Will the government of Kenya listen. Probably not. They haven’t previously.

    The global airline community, international aviation organizations, civil regulators and the international banking industry is not amused by the ‘on again’ / ‘off again’ operational health of KQ.

    I sit in my office and often shake my head and wonder…’what are those folks thinking’?

  • Thank you a bunch for sharing this with all folks you really recognize what you’re speaking about!

  • It occurred to me that most, if not all, of the readers of these posts are distracted from the ‘elephant in the room’ which is the staggering monetary amounts being lost, currently, and the amount written off in past decades. Solely, with the objective to make the financial failure(s) of KQ simple and easily understood, I offer the following:
    1. Since 1990, KQ has ‘lost’ slightly more than $4.8 BILLION (USD). That means money which has been misappropriated, embezzled, stolen, under the table pay-offs, penalties for late payments, payroll payments made to people ‘who do not exist’, payments to former employees who left the company but remained on the payroll…and the payment of personal of personal, household and travel expenses for executives (past and present).
    This amount had nothing to do with the day-to-day operation of the airline – just money used to maintain relationships with PEOPLE – who would / could jeopardize the secrecy of how the company is being mismanaged.

    2. The company has NEVER operated aircraft which have been ‘analytically’ matched to load factors, city-pairs and airport utilization. That means the airplanes have been too big, flown to destinations without a passenger count which could return a profit, the airplanes burned more fuel that allow the ‘air seat miles’ to pay for, the company paid more for airport handling, baggage handling, airport fees and concessions than the amount budgeted in order to make a profit.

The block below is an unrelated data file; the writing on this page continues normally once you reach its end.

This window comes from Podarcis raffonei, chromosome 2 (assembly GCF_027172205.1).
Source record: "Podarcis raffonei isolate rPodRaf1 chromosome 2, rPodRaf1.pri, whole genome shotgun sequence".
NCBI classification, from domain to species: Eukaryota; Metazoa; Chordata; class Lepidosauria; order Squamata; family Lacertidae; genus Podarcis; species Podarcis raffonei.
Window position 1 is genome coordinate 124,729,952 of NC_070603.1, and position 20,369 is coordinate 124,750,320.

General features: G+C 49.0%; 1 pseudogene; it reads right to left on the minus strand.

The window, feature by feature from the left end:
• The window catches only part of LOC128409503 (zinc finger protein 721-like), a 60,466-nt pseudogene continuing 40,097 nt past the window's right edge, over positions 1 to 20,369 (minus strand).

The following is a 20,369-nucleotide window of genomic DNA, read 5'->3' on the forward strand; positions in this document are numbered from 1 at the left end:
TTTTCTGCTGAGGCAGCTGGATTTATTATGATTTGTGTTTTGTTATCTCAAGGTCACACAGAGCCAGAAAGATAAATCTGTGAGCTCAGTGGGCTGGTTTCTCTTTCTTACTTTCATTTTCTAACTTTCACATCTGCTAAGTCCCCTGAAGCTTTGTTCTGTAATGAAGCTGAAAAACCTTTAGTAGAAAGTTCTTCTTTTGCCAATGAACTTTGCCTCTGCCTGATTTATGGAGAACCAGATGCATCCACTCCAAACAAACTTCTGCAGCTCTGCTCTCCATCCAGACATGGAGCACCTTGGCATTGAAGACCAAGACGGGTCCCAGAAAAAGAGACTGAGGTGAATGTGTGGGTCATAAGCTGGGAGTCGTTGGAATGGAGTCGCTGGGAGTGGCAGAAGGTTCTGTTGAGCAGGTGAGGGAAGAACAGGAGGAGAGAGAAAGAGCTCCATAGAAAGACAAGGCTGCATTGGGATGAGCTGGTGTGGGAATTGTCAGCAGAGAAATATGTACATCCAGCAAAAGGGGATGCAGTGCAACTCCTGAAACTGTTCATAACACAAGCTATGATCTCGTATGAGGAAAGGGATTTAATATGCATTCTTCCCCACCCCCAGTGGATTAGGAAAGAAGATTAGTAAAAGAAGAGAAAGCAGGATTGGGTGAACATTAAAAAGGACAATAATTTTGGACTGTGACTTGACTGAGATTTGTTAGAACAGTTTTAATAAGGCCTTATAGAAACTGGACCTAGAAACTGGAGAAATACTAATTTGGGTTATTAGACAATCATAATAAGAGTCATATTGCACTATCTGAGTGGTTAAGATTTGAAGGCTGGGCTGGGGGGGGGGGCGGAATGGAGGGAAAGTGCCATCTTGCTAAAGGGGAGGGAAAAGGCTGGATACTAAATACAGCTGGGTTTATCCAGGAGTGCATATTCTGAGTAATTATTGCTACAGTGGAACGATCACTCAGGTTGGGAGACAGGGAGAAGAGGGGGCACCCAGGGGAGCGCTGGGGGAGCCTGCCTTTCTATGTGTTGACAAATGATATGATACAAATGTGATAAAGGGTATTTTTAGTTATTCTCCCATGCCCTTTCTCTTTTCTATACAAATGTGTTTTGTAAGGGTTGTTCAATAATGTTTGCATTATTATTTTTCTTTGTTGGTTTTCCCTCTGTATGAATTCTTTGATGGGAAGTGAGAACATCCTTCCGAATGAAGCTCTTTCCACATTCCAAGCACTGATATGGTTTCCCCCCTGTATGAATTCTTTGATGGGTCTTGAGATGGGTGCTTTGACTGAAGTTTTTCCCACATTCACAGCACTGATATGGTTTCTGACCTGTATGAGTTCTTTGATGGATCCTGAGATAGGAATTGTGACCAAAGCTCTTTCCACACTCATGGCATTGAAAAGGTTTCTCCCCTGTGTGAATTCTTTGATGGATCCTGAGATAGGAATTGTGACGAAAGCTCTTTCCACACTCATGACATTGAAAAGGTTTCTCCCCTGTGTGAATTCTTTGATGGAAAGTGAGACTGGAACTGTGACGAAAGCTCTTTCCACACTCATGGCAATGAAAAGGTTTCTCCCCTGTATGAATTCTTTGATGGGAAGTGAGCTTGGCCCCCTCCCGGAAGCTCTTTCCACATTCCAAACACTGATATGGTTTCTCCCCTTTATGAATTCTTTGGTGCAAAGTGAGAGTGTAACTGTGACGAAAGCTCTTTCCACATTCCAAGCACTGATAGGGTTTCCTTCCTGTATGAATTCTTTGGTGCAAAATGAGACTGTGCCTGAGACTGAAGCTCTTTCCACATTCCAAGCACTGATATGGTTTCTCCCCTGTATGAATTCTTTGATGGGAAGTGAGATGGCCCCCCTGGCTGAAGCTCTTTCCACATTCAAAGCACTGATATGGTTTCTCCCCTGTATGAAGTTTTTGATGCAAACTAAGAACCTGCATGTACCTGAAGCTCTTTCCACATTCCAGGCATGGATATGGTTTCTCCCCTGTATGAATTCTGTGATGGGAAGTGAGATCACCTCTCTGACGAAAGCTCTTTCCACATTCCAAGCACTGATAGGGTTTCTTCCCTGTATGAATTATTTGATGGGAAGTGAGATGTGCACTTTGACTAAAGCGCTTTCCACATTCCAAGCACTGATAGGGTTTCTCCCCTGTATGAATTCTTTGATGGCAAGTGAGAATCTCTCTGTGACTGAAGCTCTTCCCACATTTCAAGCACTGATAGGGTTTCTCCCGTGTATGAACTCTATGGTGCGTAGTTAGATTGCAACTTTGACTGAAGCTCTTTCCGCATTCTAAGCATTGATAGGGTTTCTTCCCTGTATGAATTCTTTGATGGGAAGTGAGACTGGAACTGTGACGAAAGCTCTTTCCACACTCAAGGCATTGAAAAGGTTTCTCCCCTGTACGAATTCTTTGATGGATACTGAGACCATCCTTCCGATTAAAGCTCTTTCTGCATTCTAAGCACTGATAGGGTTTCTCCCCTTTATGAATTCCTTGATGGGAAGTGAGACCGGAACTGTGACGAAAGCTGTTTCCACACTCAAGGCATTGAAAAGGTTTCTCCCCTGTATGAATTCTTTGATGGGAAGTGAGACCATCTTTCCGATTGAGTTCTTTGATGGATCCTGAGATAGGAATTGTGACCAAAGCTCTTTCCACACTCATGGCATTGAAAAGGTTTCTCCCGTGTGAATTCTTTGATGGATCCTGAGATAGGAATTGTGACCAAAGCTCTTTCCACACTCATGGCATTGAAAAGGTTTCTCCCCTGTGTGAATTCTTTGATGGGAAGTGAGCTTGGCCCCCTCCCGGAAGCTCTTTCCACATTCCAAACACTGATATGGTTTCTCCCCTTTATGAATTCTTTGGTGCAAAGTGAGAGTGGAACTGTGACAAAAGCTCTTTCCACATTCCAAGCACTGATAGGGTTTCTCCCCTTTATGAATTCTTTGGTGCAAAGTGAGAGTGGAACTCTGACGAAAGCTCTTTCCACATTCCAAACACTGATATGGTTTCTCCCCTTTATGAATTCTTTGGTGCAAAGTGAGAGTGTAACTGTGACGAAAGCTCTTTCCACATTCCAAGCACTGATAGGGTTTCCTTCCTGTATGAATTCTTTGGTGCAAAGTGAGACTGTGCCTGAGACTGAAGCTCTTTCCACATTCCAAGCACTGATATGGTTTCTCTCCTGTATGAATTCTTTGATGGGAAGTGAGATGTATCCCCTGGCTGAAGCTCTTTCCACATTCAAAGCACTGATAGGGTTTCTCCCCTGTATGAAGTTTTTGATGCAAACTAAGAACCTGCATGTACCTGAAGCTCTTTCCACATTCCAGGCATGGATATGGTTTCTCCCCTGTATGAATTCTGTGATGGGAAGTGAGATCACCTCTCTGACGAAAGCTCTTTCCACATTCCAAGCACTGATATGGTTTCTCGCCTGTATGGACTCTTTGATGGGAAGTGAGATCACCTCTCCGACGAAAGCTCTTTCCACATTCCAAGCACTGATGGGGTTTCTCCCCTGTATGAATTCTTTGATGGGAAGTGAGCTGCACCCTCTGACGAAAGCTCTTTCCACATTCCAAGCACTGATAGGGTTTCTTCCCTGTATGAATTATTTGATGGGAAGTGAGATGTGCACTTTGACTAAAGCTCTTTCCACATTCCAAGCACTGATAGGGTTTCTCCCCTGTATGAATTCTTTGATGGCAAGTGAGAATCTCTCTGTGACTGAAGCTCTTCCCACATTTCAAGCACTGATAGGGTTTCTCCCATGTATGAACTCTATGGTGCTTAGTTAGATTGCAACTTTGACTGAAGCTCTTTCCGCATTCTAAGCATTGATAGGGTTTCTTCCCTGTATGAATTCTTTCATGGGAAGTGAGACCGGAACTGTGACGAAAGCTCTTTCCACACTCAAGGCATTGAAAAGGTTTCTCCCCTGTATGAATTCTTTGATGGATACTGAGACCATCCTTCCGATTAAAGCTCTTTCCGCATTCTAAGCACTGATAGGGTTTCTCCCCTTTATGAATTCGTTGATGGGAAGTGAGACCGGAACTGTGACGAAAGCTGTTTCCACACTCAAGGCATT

3. Because KQ is a ‘credit risk’ in the international financial community – the company was forced to pay PREMIUM prices for aircraft, aircraft parts. aircraft maintenance, aircraft fuel…AND…banking fees.
    KQ is being charged, and pays with ‘money they don’t have’, for the daily operation of the airline – amounts which are 40% HIGHER that other airlines pay.

    4. KQ has devolved into a business enterprise which is financially untrustworthy by the country, the passengers, by their own employees and by EVERYONE in the airline industry.

    The government of Kenya does NOT know how to manage an airline – they have grand visions and hopes – but NO BUSINESS PLAN. It is has been proven beyond any dispute that the government of Kenya cannot manage money – any amount of money. They know how to lose it, miscount it, squander it and cannot account for it.

    KQ should NEVER become a wholly owned, government, airline. That would create a perennial money losing operation that would eventually become a drain so large that EVEN the government could not rescue it – nor should they.

    There are investors – all over the globe – ready and willing to invest in a profitable airline. Professional, conservative, productive and RESPONSIBLE management is all that will be required to salvage the vast assets, which are overpriced and under utilized, and transform the company into a PROFIT CENTER which can service the debt load, provide a desirable ROI to the investors and eliminate the burden of taxpayer being forced to subsidize a failing and mismanaged government project.

    KQ needs to become a REAL business, with professional management, professional staff, a modern well maintained fleet of aircraft, revamped service routes and schedules – AND be free from debt.